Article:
We write to you as a token of gratitude, a cry for help, and a hope for a brighter tomorrow for us all.
Ypsilanti, we thank you from the deepest parts of our souls for being leaders in thought, in spirit and in action. We thank you for paving the way for grassroots organizations to grow, to flourish, and ultimately to walk alongside you in the fight for justice, for equality … for our lives.
We want you to know that your voices are heard, your indignation is felt … and your actions. Your actions are opening eyes, hearts, and minds across your nation and ours.
Your actions are breaking silence and societal barriers as they unite us under one purpose—building a better world. Building a world where equality and fairness aren’t a distant dream but an all-encompassing reality across your nation, ours, and beyond.
We are standing with you. You may not have known, but we mourned when you mourned for Aura Rosser.
You may not have seen, but we wept when you wept for Trayvon.
We marched for Michael Brown.
We grieved for Sandra Bland.
For Eric. For Akai. For Laquan.
For every one, young and old, who has been robbed of the opportunity of life itself by a system that has since its inception failed to see the value, the innocence, and the exquisite beauty of black life.
I’ll be honest—the movement is quiet in Ottawa. We have no major collectives centered around civil rights, no unified groups standing against racialized police violence or systemic racism, no active organizations associated with the Black Lives Matter movement.
In November of 2014, we held a small but significant vigil for Michael Brown, and another in July of 2015 for Sandra Bland. A couple dozen of us attended; we were sworn at, ridiculed, called some of the most disgraceful words known to man, but this did not stop us; if anything, it reaffirmed what we already knew—that change cannot just be a desire anymore, but a necessity.
We grieved with Ferguson, with Waller County, with every black North American whose hope for a brighter future … for life … was continuously shattered by our justice systems. We shared moments of silence for the hundreds of black men and women who have died at the hands of a system built upon injustice and inequality. We wept with diminishing faith in the possibility of real change. With the knowledge that soon, another black life would become another hashtag.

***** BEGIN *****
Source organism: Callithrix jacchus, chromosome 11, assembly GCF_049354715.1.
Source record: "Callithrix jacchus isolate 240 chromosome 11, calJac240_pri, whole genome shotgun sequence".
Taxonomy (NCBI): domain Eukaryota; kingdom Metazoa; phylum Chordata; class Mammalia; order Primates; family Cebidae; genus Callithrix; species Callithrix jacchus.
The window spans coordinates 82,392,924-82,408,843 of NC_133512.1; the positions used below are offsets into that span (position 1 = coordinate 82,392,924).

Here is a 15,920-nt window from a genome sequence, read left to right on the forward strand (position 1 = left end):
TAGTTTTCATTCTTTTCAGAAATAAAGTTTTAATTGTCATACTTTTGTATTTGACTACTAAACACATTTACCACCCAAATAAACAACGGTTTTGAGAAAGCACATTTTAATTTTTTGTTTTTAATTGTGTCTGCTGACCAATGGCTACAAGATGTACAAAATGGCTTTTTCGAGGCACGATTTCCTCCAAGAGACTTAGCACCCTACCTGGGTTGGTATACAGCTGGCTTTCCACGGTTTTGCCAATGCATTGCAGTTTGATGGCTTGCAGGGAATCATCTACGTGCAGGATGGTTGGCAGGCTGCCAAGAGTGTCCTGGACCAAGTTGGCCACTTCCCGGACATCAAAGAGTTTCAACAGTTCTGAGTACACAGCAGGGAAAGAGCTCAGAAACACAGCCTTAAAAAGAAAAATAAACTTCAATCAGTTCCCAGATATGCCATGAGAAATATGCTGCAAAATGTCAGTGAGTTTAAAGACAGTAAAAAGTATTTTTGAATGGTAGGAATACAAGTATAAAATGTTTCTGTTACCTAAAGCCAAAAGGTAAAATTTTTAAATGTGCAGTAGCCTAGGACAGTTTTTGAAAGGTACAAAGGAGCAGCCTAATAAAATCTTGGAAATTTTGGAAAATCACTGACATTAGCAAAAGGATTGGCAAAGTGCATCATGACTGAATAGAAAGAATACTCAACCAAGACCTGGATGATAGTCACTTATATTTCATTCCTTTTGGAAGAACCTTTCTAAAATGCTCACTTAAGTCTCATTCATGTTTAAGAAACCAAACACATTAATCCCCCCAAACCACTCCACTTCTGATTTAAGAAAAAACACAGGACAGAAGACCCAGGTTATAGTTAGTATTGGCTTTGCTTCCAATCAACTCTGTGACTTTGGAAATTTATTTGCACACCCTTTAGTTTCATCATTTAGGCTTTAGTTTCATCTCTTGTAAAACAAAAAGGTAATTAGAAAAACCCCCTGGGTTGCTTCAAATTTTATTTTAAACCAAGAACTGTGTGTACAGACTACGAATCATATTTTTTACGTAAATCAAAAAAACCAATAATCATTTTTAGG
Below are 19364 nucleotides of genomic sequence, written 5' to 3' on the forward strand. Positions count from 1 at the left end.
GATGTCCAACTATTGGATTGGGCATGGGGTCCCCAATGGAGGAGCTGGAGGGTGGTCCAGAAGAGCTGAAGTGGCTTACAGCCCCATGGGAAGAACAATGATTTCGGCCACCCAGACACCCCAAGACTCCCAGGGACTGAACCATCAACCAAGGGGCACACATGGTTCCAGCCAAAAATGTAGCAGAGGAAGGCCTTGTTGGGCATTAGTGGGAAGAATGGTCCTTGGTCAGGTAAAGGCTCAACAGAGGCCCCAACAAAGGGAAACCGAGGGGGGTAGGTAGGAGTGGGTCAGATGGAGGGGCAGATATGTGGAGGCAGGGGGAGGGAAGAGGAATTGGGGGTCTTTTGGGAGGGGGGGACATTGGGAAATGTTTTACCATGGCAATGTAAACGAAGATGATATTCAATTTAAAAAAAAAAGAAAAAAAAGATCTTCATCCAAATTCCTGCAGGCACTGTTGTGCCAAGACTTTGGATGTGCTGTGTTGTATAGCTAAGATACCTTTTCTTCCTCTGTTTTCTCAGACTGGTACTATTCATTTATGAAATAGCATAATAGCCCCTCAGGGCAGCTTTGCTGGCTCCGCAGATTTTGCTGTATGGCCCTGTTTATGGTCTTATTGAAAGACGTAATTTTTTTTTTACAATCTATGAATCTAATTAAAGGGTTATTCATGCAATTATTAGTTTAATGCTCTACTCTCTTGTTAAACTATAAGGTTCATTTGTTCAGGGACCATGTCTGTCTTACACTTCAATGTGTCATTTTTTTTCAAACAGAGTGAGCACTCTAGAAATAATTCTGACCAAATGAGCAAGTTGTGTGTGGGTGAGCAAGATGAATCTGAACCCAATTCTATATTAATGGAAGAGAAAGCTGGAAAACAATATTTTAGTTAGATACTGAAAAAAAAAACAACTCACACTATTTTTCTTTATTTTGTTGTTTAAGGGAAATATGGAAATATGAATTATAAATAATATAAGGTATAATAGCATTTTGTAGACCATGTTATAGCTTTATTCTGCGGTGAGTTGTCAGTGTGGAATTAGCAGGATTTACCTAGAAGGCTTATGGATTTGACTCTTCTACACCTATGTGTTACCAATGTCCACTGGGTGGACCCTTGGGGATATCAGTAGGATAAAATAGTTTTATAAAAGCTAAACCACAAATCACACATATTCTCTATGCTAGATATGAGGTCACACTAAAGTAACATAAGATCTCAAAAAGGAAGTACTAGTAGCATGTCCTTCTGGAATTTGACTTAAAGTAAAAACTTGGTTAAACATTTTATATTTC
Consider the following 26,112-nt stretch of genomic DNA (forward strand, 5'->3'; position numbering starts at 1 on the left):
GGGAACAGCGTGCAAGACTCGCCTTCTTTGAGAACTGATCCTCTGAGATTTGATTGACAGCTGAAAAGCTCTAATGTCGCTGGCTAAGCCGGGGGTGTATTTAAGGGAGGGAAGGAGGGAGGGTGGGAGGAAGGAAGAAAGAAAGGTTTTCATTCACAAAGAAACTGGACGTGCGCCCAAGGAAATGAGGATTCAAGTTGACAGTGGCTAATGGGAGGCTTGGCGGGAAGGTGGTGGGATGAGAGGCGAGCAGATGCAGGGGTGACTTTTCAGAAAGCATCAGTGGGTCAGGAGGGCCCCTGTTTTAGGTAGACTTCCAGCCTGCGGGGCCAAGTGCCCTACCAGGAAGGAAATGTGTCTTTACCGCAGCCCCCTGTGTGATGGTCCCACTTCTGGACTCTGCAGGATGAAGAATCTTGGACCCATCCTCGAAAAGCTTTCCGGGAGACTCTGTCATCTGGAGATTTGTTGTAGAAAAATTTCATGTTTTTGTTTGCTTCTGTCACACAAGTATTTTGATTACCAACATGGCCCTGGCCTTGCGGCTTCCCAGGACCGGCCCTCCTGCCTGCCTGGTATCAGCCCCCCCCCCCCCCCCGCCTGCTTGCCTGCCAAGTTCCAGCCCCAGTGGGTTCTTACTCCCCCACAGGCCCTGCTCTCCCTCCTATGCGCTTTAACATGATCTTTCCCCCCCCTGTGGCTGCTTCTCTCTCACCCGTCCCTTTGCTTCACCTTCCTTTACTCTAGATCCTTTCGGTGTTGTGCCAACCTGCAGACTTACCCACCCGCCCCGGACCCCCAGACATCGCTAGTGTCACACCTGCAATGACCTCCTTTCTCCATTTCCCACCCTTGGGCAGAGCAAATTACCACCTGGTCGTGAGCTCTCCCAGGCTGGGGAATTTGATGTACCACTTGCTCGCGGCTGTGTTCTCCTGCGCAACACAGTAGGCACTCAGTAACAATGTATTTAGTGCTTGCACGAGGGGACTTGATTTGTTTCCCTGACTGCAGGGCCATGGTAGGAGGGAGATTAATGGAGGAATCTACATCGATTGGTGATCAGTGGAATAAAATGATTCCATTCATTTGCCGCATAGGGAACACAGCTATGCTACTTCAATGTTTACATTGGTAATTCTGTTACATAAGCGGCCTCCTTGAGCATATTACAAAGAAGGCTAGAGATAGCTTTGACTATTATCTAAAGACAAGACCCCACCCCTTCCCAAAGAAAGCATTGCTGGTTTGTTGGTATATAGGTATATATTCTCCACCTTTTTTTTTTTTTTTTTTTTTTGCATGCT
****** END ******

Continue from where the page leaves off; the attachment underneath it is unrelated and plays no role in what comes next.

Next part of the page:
But, we also stood strong in our belief that love and respect will always take us further than hate.
We reminded one another that no one has the power to shame us out of caring about fellow human beings.
We vowed to continue fighting the good fight and refused to stop until black citizens in our nation and in yours can freely walk down the street without fear of being killed for walking while black.
Until black citizens can drive across town without fear of getting arrested or worse, for driving while black.
Until every black mother can let her children play outside without the constant threat of death at the hands of a trigger-happy police officer racing through her mind.
Ypsilanti, we love you, we are for you and we are with you.
We see so much value in the power of connection to a broader community of like-minded individuals and collectives like you.
It’s our desire to continue to challenge the status quo, to refuse to bow down to white supremacy and gentrification, to amplify the voices of those who have been silenced for far too long.
We are young, we are old, we are men, women, children, black, white, straight, LGBTQ, students, friends. We are humans, and that alone is enough for us to recognize the fundamental power of linking arms and standing united under one cause.
We’re here and we’re ready to do what is right and what is so desperately needed. Please, continue leading us with grace and kindness and humility in the fight for human rights. Let us walk alongside you as activist sister cities. Let us lift each other up and stand on each other’s shoulders, pushing towards one common goal of a better tomorrow.
We love you, Ypsi, and we salute you.
Freedom means the supremacy of human rights everywhere. Our support goes to those who struggle to gain those rights or keep them. Our strength is our unity of purpose. To that high concept there can be no end save victory. —Franklin D. Roosevelt